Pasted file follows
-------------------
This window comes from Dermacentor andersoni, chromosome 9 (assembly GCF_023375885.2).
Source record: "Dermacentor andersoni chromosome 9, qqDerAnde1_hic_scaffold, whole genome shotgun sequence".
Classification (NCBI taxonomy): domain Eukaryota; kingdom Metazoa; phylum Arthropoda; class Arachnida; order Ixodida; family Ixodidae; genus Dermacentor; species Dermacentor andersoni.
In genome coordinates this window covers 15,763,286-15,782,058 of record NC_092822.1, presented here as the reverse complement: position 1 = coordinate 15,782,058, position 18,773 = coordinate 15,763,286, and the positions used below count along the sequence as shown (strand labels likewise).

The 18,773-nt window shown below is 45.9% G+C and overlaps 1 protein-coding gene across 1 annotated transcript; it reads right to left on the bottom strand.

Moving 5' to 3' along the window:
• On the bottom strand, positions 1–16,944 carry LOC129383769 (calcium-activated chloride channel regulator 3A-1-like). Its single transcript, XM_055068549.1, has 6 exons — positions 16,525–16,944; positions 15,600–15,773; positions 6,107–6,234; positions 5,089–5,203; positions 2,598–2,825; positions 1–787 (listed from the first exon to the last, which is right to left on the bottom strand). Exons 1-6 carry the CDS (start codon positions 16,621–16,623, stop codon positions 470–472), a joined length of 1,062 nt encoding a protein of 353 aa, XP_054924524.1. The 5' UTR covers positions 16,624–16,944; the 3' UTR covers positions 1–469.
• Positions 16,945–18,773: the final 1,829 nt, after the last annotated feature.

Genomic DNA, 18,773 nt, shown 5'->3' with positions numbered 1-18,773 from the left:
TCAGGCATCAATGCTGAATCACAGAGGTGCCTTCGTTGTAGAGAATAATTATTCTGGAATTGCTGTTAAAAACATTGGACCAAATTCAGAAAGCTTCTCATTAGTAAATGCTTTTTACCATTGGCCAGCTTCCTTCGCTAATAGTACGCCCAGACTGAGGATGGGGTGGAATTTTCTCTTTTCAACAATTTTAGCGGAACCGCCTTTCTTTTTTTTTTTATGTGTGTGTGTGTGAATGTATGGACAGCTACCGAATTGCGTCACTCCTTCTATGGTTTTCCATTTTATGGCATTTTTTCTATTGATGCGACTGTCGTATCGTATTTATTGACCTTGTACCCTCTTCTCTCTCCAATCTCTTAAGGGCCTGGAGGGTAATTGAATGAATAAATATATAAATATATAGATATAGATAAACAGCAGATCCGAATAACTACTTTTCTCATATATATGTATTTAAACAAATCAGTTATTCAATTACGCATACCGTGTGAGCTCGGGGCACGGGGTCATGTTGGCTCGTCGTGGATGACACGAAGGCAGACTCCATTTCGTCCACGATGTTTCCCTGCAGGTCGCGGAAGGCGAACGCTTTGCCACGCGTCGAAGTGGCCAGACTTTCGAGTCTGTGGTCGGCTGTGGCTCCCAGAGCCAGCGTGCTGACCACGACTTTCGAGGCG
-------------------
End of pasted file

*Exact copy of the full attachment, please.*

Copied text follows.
This window comes from Dermacentor andersoni, chromosome 9 (assembly GCF_023375885.2).
Source record: "Dermacentor andersoni chromosome 9, qqDerAnde1_hic_scaffold, whole genome shotgun sequence".
Classification (NCBI taxonomy): domain Eukaryota; kingdom Metazoa; phylum Arthropoda; class Arachnida; order Ixodida; family Ixodidae; genus Dermacentor; species Dermacentor andersoni.
In genome coordinates this window covers 15,763,286-15,782,058 of record NC_092822.1, presented here as the reverse complement: position 1 = coordinate 15,782,058, position 18,773 = coordinate 15,763,286, and the positions used below count along the sequence as shown (strand labels likewise).

The 18,773-nt window shown below is 45.9% G+C and overlaps 1 protein-coding gene across 1 annotated transcript; it reads right to left on the bottom strand.

Moving 5' to 3' along the window:
• On the bottom strand, positions 1–16,944 carry LOC129383769 (calcium-activated chloride channel regulator 3A-1-like). Its single transcript, XM_055068549.1, has 6 exons — positions 16,525–16,944; positions 15,600–15,773; positions 6,107–6,234; positions 5,089–5,203; positions 2,598–2,825; positions 1–787 (listed from the first exon to the last, which is right to left on the bottom strand). Exons 1-6 carry the CDS (start codon positions 16,621–16,623, stop codon positions 470–472), a joined length of 1,062 nt encoding a protein of 353 aa, XP_054924524.1. The 5' UTR covers positions 16,624–16,944; the 3' UTR covers positions 1–469.
• Positions 16,945–18,773: the final 1,829 nt, after the last annotated feature.

Genomic DNA, 18,773 nt, shown 5'->3' with positions numbered 1-18,773 from the left:
TCAGGCATCAATGCTGAATCACAGAGGTGCCTTCGTTGTAGAGAATAATTATTCTGGAATTGCTGTTAAAAACATTGGACCAAATTCAGAAAGCTTCTCATTAGTAAATGCTTTTTACCATTGGCCAGCTTCCTTCGCTAATAGTACGCCCAGACTGAGGATGGGGTGGAATTTTCTCTTTTCAACAATTTTAGCGGAACCGCCTTTCTTTTTTTTTTTATGTGTGTGTGTGTGAATGTATGGACAGCTACCGAATTGCGTCACTCCTTCTATGGTTTTCCATTTTATGGCATTTTTTCTATTGATGCGACTGTCGTATCGTATTTATTGACCTTGTACCCTCTTCTCTCTCCAATCTCTTAAGGGCCTGGAGGGTAATTGAATGAATAAATATATAAATATATAGATATAGATAAACAGCAGATCCGAATAACTACTTTTCTCATATATATGTATTTAAACAAATCAGTTATTCAATTACGCATACCGTGTGAGCTCGGGGCACGGGGTCATGTTGGCTCGTCGTGGATGACACGAAGGCAGACTCCATTTCGTCCACGATGTTTCCCTGCAGGTCGCGGAAGGCGAACGCTTTGCCACGCGTCGAAGTGGCCAGACTTTCGAGTCTGTGGTCGGCTGTGGCTCCCAGAGCCAGCGTGCTGACCACGACTTTCGAGGCG